Internet security myth-busters: Debunking 3 common misconceptions about two-factor authentication

October is National Cyber Security Awareness Month and this year, it comes at a time when we are using online services more than ever. The pandemic has forced many of us to almost entirely rely on our digital identities to work, shop, learn, and generally keep in touch, putting the resilience of authentication technologies to the test. 

In April, Google reported 18 million daily malware and phishing emails related to COVID-19 over the course of just one week. Six months later, and there are still no signs of social engineering attacks slowing. If anything, we’ve learned that phishing scams are not just targeting executives or people of power — everyday individuals are also at risk and it’s important that every person has the means in place to combat these kinds of attacks. The first step: turn on two-factor authentication (2FA) wherever you can. 

Feeling hesitant, or that 2FA might not be for you? We’re here to put a couple of myths to rest, and offer a few tips for Cyber Security Awareness Month, so you can make more informed decisions about boosting your online security. 

Cyber security myth #1: Strong and unique passwords will keep you secure enough 

Regardless of your password length or the amount of unique characters you use, passwords were not built to withstand motivated hackers and their evolving threats. Don’t get us wrong, proper password management and hygiene is incredibly important, which is why we support a multitude of password managers. But we also urge you to take your online security one step further.

We recommend setting up two-factor authentication (2FA) on all of your accounts — even with your password manager — for an extra layer of security beyond your username and password. This ensures that hackers have to break through two barriers to access your account instead of just one. YubiKey 2FA in particular is designed to minimize threats from remote hackers as it requires physical access to the key to log in. 

Cyber security myth #2: All two-factor authentication is created equal

While any kind of 2FA is better than none at all, it’s important to understand which methods may still leave you vulnerable to attacks. For example, SMS codes or mobile authenticator apps are still no match for advanced cyber security threats like SIM swapping, mobile malware, phishing scams, and man-in-the-middle attacks.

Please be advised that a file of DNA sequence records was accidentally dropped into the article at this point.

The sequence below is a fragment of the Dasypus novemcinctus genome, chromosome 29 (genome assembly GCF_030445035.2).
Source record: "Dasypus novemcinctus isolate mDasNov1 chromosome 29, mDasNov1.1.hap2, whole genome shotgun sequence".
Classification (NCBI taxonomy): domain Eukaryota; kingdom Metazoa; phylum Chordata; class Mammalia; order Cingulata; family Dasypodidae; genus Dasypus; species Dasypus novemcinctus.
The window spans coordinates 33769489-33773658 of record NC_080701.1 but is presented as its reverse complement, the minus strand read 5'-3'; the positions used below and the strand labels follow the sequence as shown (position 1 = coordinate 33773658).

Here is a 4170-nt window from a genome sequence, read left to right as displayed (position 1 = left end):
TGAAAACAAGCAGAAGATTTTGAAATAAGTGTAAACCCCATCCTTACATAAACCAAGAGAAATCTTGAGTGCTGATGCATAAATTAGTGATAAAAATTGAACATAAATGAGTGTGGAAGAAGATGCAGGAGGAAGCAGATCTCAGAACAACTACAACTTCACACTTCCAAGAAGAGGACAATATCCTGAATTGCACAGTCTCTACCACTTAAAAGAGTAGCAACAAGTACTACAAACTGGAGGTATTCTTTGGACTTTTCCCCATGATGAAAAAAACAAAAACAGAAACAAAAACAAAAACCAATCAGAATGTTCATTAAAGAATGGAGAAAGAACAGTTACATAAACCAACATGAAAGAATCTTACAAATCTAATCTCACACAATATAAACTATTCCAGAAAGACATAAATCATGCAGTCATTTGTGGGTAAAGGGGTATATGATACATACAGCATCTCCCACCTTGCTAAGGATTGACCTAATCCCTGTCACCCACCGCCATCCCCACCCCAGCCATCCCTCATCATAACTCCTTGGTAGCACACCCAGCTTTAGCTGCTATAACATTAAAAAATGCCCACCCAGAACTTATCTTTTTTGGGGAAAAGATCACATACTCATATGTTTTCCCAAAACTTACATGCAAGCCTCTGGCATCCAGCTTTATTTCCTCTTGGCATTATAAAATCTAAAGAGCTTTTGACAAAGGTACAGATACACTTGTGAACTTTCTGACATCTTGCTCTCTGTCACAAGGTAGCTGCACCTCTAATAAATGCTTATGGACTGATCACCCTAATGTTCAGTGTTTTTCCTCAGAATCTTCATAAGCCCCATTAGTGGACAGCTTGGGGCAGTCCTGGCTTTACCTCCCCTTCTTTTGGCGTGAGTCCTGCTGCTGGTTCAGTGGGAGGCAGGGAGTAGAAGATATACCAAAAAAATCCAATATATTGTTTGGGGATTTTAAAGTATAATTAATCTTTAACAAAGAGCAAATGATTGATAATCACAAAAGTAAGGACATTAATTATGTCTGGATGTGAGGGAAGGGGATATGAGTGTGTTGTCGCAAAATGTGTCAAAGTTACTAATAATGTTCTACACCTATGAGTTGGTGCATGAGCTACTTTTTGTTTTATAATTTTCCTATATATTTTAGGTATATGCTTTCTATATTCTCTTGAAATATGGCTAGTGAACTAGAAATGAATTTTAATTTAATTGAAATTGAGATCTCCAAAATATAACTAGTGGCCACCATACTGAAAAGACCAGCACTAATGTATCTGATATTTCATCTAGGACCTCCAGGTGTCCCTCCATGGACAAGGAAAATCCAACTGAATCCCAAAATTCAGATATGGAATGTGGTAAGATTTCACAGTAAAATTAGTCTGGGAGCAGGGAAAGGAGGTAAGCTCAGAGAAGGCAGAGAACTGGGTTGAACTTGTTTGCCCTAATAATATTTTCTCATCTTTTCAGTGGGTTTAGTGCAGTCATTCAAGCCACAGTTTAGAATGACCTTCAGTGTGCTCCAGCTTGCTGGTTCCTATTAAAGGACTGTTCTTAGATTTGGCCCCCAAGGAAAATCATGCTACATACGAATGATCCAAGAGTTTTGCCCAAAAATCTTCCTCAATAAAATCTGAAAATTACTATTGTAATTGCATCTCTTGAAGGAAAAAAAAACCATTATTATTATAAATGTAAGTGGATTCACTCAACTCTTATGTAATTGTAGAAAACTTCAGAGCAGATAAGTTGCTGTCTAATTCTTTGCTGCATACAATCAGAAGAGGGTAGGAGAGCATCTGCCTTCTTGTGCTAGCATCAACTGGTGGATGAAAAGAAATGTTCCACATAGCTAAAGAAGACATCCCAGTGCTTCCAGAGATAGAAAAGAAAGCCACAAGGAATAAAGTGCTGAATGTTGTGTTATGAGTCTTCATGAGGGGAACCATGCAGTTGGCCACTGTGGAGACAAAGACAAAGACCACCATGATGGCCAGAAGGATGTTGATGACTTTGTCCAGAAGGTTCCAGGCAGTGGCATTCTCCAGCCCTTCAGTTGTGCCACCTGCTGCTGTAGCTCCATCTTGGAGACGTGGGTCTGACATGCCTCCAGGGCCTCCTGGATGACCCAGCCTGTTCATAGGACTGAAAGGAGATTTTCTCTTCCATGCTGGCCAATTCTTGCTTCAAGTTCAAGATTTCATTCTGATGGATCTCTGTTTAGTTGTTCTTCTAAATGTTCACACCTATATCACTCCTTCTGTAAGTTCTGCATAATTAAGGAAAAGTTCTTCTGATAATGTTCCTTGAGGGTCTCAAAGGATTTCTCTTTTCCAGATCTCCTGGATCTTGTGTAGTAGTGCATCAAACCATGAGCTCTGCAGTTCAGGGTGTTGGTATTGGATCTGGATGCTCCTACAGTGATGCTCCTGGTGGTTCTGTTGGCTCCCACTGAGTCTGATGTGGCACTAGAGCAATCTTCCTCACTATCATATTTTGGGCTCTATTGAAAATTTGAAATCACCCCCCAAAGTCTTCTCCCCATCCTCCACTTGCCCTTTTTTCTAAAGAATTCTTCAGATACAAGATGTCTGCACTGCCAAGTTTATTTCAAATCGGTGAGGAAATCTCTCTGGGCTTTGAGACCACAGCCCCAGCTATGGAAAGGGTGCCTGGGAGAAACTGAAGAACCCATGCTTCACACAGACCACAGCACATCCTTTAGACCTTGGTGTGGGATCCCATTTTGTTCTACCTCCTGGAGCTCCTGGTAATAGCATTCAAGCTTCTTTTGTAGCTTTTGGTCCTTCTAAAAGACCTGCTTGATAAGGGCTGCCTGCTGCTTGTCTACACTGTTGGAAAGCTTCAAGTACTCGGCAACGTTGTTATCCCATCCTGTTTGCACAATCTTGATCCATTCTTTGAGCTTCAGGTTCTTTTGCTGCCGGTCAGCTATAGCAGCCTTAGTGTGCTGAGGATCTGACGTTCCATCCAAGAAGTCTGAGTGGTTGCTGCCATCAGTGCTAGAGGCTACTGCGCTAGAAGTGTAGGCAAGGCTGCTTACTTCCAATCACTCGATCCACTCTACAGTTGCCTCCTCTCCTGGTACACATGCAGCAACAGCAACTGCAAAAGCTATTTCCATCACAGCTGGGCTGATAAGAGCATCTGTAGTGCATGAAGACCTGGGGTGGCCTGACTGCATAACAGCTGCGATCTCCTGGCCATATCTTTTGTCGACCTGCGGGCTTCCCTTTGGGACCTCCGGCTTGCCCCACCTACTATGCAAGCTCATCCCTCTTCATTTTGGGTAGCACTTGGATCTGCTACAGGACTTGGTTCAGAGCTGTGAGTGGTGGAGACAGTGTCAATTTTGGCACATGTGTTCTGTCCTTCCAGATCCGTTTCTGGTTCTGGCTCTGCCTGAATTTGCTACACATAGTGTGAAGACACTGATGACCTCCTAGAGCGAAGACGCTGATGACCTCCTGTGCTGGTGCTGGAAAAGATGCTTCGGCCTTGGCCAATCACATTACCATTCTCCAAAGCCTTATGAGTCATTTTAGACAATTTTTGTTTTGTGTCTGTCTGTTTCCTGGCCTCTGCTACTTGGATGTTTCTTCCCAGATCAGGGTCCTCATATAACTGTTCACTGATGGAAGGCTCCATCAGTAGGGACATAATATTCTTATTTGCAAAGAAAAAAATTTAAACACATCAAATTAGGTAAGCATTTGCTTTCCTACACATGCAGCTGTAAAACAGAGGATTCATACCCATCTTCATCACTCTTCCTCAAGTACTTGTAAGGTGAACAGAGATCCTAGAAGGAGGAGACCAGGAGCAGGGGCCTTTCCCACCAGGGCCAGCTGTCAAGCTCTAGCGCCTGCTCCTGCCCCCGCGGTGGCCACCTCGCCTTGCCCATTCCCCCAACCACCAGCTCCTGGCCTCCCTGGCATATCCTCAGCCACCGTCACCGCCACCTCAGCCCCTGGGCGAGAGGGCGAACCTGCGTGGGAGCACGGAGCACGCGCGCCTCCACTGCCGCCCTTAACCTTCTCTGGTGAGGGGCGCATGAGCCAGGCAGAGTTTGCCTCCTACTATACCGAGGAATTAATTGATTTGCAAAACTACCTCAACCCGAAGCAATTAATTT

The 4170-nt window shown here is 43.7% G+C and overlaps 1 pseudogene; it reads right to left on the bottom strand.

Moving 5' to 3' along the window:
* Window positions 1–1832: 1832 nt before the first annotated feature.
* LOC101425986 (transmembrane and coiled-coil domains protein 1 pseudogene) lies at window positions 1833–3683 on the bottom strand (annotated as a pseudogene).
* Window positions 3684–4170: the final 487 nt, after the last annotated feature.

As long as your 2FA method of choice is reliant on you to recognize that you’re being targeted by a hacker, human error will always be a possibility and vulnerabilities will continue to exist as even the most vigilant users are prone to being tricked. The ultimate solution that has been proven to protect against phishing and man-in-the-middle attacks 100% of the time is a security key, like the YubiKey. Starting at just $20, it’s a small investment to make for your online security. 

Cyber security myth #3: Two-factor authentication is complicated and time consuming

There’s typically a misconception that two-factor authentication makes you jump through too many hoops and is a hassle. In truth, it can be incredibly simple to use and doesn’t always involve copying and pasting one-time passcodes. 

There are solutions, like the YubiKey, that require just one touch or a tap of the key to log in. You can even set your phone or laptop to be a trusted device and it will only require you to log in with your YubiKey once, as long as you are on that machine. 

Another user-friendly tip: enable YubiKey 2FA on a social identity provider, like Google, Facebook, Microsoft Accounts and others, and leverage these services to register and sign in to other applications. By doing this, you are extending the same level of security on your Google, Facebook, or Microsoft account to every other service, all without requiring additional effort on your end. When thinking about upping your security, remember that strong authentication doesn’t have to be complicated, in fact, it can — and should be — seamless. 

Staying safe from hackers might seem daunting or out of your control at the moment – but it’s actually much easier than you might think. And now that we’ve debunked three of the most common cyber security myths around two-factor authentication, we hope you’ll take the necessary steps to better protect your online accounts.

If you’re interested in getting started with two-factor authentication using the YubiKey, visit the Yubico store to purchase one today, and secure your favorite applications like Google, Twitter, Facebook, Dropbox, and more

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